Posts Tagged ‘race’

Race Based Mentoring

February 10, 2011

I just read an article on CNN’s website about a school in Lancaster, PA that has stopped a mentoring program between students and teachers of the same race, gender and/or language.  The students voluntarily self-identified which group they felt best suited them.

According to the article,
“McCaskey East High School in Lancaster, Pennsylvania, instituted what it described as a pilot program meant to enrich “students’ experiences through mentoring” and was derived from research “that shows grouping black students by gender with a strong role model can help boost their academic achievement and self esteem,” according to a school statement”

The school points to data that supports the program although there are many critics.  And of course, many interracial families–particularly those who have adopted transracially–are well aware of the same types of studies and parents are often very conscious of same race/gender mentors in their child’s lives.

What do you think?  Was the school right or wrong?  Were they too progressive for the general public who tends to subscribe to the “colorblind theory”?  Or, is it too intrusive for a school to implement and does it promote racism?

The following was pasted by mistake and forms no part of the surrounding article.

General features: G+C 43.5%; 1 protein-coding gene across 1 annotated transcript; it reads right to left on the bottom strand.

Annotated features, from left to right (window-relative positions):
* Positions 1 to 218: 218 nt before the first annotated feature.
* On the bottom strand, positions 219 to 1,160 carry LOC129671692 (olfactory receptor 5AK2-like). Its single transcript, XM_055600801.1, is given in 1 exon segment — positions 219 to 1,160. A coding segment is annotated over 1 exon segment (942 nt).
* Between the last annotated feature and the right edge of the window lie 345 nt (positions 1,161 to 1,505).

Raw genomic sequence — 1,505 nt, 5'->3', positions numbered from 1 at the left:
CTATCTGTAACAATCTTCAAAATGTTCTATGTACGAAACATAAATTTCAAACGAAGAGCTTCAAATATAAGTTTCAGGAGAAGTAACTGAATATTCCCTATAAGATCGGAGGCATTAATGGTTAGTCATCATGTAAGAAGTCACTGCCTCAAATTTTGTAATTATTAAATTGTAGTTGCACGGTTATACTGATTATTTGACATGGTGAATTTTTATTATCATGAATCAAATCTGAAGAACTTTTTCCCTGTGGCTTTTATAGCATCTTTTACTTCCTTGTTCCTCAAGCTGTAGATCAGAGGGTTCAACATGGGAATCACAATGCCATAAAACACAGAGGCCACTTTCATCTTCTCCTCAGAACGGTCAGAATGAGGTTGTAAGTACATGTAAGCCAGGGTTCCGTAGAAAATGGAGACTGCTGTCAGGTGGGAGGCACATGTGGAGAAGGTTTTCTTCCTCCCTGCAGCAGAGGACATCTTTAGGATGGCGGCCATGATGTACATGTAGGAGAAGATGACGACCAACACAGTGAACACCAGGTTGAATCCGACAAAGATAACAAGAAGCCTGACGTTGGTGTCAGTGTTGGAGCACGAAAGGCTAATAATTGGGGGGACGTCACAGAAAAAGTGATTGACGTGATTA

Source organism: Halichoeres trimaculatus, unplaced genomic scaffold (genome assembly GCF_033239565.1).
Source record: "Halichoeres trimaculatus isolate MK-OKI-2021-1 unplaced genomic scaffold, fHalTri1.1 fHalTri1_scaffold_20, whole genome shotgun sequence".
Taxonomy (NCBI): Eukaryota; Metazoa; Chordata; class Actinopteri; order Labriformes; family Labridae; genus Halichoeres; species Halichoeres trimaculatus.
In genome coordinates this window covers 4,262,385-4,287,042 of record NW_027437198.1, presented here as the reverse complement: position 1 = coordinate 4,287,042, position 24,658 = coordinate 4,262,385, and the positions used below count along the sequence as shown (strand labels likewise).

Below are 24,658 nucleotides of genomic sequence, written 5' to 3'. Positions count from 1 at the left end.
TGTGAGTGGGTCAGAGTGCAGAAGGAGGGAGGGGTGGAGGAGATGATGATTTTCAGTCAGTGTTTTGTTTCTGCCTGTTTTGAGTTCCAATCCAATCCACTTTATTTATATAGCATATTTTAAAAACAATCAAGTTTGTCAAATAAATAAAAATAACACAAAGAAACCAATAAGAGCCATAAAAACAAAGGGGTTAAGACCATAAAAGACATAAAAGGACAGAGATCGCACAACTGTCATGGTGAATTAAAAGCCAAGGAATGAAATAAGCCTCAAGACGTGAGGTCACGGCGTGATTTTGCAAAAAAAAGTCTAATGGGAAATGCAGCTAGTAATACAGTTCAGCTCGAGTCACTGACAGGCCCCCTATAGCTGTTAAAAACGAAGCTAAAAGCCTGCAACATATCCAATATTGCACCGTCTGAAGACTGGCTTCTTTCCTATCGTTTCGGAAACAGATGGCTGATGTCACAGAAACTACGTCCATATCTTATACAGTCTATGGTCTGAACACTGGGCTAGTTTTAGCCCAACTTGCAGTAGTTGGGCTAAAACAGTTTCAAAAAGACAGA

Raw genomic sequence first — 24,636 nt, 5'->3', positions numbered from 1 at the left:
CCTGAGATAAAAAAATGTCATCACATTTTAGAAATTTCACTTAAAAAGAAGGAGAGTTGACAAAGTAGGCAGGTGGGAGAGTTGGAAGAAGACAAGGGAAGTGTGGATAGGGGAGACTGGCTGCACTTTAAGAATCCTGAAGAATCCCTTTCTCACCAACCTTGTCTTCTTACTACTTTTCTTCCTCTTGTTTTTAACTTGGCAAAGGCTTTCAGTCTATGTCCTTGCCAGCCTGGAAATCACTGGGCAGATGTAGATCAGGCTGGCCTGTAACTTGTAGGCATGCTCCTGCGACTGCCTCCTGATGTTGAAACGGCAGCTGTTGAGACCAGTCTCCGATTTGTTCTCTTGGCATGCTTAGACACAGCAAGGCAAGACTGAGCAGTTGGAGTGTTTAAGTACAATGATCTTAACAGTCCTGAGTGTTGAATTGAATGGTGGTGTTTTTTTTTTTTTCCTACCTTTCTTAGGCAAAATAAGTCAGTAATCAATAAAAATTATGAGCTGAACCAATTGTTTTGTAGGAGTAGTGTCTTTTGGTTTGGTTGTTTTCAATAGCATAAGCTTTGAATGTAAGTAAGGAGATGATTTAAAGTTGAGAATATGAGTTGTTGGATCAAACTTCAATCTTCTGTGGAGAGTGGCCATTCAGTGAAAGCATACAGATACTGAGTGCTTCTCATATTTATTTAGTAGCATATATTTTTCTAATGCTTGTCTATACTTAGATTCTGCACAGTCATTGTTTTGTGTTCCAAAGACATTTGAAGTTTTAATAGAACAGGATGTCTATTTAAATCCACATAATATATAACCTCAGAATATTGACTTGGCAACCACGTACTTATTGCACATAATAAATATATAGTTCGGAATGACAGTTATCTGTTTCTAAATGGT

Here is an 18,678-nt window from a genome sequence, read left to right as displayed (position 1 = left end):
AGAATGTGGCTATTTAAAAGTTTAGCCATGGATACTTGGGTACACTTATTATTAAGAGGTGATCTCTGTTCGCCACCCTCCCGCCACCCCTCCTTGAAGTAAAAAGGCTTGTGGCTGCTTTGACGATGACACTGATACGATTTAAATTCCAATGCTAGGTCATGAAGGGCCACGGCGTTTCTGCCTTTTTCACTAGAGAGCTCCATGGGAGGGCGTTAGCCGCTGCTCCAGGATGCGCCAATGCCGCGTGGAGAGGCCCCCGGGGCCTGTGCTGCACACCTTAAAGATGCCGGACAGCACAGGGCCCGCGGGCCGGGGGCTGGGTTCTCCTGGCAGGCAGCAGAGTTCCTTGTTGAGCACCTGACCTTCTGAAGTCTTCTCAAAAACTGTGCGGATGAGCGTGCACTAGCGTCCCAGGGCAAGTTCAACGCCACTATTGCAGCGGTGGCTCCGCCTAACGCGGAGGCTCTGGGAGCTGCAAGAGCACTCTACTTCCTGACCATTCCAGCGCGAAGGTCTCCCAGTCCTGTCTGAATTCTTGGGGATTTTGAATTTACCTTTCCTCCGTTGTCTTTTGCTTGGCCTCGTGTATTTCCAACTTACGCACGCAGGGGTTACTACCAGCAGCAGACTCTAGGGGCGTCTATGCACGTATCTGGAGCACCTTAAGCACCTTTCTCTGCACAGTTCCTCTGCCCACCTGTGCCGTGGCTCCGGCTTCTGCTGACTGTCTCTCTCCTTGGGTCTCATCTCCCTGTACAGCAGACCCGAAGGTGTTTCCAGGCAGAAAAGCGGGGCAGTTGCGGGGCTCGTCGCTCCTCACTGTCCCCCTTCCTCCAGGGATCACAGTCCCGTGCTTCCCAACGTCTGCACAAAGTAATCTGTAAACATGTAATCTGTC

Talking About Race with Children

October 25, 2010

As we were leaving dance class, my five year old pointed to a classmate walking away with her mom and said, “She’s a black and white girl”.   This little girl happens to be a child of color and her mom happens to be white.  Given what I do for a living, maybe it’s not too surprising that my first thoughts were about race and that I wondered what questions or thoughts Olivia was going to present to me about race.  Fortunately, I took a moment to clarify:

Me:  What do you mean by black and white girl?

Olivia:  I mean she has a black and white bag.  It’s really cool and she likes black and white.  I’m more of a pink girl or a rainbow girl because really like my pink bag and things with lots of colors.

I had to laugh at myself a bit for jumping to conclusions, even in my own head, but I think it’s a good reminder that we can’t always assume that we know what our kids are thinking, asking or talking about!   It’s important to follow their lead so that we don’t miss opportunities to talk about important issues or conversely, start dispensing information they are not ready to understand or hear.


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